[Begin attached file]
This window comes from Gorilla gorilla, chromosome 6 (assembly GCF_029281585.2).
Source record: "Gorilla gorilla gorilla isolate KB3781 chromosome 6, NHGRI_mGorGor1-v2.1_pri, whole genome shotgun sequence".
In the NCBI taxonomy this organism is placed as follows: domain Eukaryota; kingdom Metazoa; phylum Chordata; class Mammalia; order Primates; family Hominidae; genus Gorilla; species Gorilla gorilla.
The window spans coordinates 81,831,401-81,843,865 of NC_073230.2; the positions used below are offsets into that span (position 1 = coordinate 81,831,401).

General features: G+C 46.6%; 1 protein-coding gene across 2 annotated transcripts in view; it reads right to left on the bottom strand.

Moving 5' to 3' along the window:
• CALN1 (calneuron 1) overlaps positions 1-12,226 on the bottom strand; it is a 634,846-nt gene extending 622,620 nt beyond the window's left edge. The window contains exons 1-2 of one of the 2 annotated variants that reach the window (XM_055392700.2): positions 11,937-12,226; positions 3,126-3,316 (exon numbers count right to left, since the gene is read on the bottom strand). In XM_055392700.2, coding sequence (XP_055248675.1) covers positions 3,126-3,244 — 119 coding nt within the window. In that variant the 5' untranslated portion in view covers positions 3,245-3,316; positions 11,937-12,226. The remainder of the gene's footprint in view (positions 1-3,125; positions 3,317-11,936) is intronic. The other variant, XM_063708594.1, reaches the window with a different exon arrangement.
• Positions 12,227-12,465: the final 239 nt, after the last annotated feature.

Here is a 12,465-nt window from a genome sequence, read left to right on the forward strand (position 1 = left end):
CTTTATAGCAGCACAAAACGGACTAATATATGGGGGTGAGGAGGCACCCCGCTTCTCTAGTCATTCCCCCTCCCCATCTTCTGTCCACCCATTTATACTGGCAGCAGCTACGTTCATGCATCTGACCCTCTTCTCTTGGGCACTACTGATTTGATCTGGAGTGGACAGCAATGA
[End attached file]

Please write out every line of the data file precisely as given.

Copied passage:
This window comes from Gorilla gorilla, chromosome 6 (assembly GCF_029281585.2).
Source record: "Gorilla gorilla gorilla isolate KB3781 chromosome 6, NHGRI_mGorGor1-v2.1_pri, whole genome shotgun sequence".
In the NCBI taxonomy this organism is placed as follows: domain Eukaryota; kingdom Metazoa; phylum Chordata; class Mammalia; order Primates; family Hominidae; genus Gorilla; species Gorilla gorilla.
The window spans coordinates 81,831,401-81,843,865 of NC_073230.2; the positions used below are offsets into that span (position 1 = coordinate 81,831,401).

General features: G+C 46.6%; 1 protein-coding gene across 2 annotated transcripts in view; it reads right to left on the bottom strand.

Moving 5' to 3' along the window:
• CALN1 (calneuron 1) overlaps positions 1-12,226 on the bottom strand; it is a 634,846-nt gene extending 622,620 nt beyond the window's left edge. The window contains exons 1-2 of one of the 2 annotated variants that reach the window (XM_055392700.2): positions 11,937-12,226; positions 3,126-3,316 (exon numbers count right to left, since the gene is read on the bottom strand). In XM_055392700.2, coding sequence (XP_055248675.1) covers positions 3,126-3,244 — 119 coding nt within the window. In that variant the 5' untranslated portion in view covers positions 3,245-3,316; positions 11,937-12,226. The remainder of the gene's footprint in view (positions 1-3,125; positions 3,317-11,936) is intronic. The other variant, XM_063708594.1, reaches the window with a different exon arrangement.
• Positions 12,227-12,465: the final 239 nt, after the last annotated feature.

Here is a 12,465-nt window from a genome sequence, read left to right on the forward strand (position 1 = left end):
CTTTATAGCAGCACAAAACGGACTAATATATGGGGGTGAGGAGGCACCCCGCTTCTCTAGTCATTCCCCCTCCCCATCTTCTGTCCACCCATTTATACTGGCAGCAGCTACGTTCATGCATCTGACCCTCTTCTCTTGGGCACTACTGATTTGATCTGGAGTGGACAGCAATGA